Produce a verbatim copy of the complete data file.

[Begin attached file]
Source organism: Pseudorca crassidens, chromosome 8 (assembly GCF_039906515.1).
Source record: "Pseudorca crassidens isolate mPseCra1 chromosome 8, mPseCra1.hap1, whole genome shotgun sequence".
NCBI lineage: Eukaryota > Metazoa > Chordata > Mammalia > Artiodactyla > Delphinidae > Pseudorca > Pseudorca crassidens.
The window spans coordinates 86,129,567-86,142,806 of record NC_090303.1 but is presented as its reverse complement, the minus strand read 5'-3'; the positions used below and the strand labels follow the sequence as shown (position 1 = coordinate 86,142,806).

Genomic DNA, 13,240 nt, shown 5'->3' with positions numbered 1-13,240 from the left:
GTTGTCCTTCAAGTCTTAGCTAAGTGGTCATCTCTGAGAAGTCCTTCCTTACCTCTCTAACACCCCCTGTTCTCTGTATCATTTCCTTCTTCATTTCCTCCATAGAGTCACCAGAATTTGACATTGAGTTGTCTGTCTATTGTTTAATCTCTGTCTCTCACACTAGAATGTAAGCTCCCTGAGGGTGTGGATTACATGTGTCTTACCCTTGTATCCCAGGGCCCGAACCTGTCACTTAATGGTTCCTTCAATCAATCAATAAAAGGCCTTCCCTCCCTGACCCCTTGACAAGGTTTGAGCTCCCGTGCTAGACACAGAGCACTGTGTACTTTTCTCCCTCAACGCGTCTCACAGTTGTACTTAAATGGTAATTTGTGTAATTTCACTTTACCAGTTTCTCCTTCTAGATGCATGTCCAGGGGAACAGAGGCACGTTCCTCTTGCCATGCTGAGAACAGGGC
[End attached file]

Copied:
Source organism: Pseudorca crassidens, chromosome 8 (assembly GCF_039906515.1).
Source record: "Pseudorca crassidens isolate mPseCra1 chromosome 8, mPseCra1.hap1, whole genome shotgun sequence".
NCBI lineage: Eukaryota > Metazoa > Chordata > Mammalia > Artiodactyla > Delphinidae > Pseudorca > Pseudorca crassidens.
The window spans coordinates 86,129,567-86,142,806 of record NC_090303.1 but is presented as its reverse complement, the minus strand read 5'-3'; the positions used below and the strand labels follow the sequence as shown (position 1 = coordinate 86,142,806).

Genomic DNA, 13,240 nt, shown 5'->3' with positions numbered 1-13,240 from the left:
GTTGTCCTTCAAGTCTTAGCTAAGTGGTCATCTCTGAGAAGTCCTTCCTTACCTCTCTAACACCCCCTGTTCTCTGTATCATTTCCTTCTTCATTTCCTCCATAGAGTCACCAGAATTTGACATTGAGTTGTCTGTCTATTGTTTAATCTCTGTCTCTCACACTAGAATGTAAGCTCCCTGAGGGTGTGGATTACATGTGTCTTACCCTTGTATCCCAGGGCCCGAACCTGTCACTTAATGGTTCCTTCAATCAATCAATAAAAGGCCTTCCCTCCCTGACCCCTTGACAAGGTTTGAGCTCCCGTGCTAGACACAGAGCACTGTGTACTTTTCTCCCTCAACGCGTCTCACAGTTGTACTTAAATGGTAATTTGTGTAATTTCACTTTACCAGTTTCTCCTTCTAGATGCATGTCCAGGGGAACAGAGGCACGTTCCTCTTGCCATGCTGAGAACAGGGC